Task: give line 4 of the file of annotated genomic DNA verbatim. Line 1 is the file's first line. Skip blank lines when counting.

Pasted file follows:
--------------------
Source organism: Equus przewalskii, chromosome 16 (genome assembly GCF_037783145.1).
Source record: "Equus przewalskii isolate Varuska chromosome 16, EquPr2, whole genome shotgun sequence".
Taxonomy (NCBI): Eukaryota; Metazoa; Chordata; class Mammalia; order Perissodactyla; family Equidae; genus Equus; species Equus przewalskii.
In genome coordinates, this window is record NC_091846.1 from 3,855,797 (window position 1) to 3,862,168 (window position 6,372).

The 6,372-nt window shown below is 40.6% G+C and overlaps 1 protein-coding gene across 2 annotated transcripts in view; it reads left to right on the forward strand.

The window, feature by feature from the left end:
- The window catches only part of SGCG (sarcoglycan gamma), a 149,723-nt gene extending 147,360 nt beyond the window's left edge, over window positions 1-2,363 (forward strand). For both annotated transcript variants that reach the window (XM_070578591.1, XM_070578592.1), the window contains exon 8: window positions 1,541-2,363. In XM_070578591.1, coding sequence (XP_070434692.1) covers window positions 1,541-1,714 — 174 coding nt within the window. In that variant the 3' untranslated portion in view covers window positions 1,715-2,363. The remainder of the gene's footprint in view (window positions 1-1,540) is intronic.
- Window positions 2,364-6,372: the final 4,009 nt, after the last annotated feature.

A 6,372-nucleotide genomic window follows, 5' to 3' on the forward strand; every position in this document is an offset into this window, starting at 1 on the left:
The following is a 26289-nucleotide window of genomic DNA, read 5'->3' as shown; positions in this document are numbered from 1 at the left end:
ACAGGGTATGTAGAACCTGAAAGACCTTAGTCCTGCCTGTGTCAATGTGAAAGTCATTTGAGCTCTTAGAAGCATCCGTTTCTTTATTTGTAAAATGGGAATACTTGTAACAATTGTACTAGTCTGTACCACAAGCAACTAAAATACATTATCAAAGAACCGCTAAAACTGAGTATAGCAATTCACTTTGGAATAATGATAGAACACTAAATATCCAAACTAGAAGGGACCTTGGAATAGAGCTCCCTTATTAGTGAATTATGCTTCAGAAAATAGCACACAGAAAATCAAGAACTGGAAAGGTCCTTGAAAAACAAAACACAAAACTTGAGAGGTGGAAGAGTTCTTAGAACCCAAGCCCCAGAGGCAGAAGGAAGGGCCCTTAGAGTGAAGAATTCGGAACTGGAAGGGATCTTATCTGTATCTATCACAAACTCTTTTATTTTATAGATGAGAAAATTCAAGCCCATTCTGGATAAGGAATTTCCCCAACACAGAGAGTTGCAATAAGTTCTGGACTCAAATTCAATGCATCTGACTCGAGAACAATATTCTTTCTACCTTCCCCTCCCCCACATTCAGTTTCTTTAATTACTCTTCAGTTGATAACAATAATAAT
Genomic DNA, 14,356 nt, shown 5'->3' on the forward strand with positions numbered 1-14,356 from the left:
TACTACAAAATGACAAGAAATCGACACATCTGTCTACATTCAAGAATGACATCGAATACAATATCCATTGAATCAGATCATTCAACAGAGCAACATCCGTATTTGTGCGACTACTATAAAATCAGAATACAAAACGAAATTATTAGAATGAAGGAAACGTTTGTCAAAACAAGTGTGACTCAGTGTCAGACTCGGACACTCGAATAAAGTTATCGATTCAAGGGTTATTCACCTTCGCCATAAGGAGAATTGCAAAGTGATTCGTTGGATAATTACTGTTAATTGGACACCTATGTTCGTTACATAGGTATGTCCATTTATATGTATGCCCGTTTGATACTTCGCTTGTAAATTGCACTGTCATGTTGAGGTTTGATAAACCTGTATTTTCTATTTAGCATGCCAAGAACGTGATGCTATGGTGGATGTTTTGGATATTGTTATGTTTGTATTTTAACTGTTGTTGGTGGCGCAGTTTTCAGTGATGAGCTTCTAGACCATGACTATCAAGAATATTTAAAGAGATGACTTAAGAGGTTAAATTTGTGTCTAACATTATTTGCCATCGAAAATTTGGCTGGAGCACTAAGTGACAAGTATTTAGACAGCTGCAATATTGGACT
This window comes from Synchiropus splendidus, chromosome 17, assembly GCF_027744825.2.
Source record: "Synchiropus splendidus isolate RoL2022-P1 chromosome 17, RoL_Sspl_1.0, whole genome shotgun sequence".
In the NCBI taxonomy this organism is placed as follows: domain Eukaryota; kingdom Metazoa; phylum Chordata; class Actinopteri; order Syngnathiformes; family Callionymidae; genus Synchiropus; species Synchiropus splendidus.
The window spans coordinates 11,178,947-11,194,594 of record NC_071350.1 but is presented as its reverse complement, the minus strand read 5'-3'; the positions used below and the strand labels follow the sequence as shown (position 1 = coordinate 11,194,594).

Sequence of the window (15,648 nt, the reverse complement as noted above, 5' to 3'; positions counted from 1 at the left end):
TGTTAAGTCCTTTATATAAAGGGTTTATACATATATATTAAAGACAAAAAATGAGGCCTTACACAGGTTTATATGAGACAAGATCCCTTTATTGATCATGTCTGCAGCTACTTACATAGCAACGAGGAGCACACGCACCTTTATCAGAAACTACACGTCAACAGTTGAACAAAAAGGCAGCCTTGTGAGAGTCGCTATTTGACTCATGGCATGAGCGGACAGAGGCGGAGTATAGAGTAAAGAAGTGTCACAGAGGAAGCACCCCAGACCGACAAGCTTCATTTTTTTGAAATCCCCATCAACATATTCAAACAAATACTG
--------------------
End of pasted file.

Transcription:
In genome coordinates, this window is record NC_091846.1 from 3,855,797 (window position 1) to 3,862,168 (window position 6,372).